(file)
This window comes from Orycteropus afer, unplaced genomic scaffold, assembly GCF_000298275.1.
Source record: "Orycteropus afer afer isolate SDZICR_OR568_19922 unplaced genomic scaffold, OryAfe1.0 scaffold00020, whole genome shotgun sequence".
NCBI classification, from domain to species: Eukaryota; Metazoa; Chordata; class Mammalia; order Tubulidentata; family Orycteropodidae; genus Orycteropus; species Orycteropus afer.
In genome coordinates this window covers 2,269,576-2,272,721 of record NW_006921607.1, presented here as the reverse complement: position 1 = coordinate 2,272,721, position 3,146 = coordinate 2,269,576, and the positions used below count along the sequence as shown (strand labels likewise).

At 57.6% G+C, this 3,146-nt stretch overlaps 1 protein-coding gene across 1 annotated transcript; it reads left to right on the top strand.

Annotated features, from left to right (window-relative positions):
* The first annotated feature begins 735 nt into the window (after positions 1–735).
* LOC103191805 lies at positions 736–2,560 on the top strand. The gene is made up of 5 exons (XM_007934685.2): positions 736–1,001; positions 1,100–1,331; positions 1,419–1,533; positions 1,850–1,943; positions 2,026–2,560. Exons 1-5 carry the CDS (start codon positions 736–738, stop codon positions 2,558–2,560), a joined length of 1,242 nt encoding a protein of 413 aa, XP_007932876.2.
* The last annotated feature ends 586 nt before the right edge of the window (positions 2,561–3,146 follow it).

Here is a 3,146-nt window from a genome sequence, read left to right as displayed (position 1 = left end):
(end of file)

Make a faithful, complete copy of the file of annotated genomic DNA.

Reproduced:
This window comes from Orycteropus afer, unplaced genomic scaffold, assembly GCF_000298275.1.
Source record: "Orycteropus afer afer isolate SDZICR_OR568_19922 unplaced genomic scaffold, OryAfe1.0 scaffold00020, whole genome shotgun sequence".
NCBI classification, from domain to species: Eukaryota; Metazoa; Chordata; class Mammalia; order Tubulidentata; family Orycteropodidae; genus Orycteropus; species Orycteropus afer.
In genome coordinates this window covers 2,269,576-2,272,721 of record NW_006921607.1, presented here as the reverse complement: position 1 = coordinate 2,272,721, position 3,146 = coordinate 2,269,576, and the positions used below count along the sequence as shown (strand labels likewise).

At 57.6% G+C, this 3,146-nt stretch overlaps 1 protein-coding gene across 1 annotated transcript; it reads left to right on the top strand.

Annotated features, from left to right (window-relative positions):
* The first annotated feature begins 735 nt into the window (after positions 1–735).
* LOC103191805 lies at positions 736–2,560 on the top strand. The gene is made up of 5 exons (XM_007934685.2): positions 736–1,001; positions 1,100–1,331; positions 1,419–1,533; positions 1,850–1,943; positions 2,026–2,560. Exons 1-5 carry the CDS (start codon positions 736–738, stop codon positions 2,558–2,560), a joined length of 1,242 nt encoding a protein of 413 aa, XP_007932876.2.
* The last annotated feature ends 586 nt before the right edge of the window (positions 2,561–3,146 follow it).

Here is a 3,146-nt window from a genome sequence, read left to right as displayed (position 1 = left end):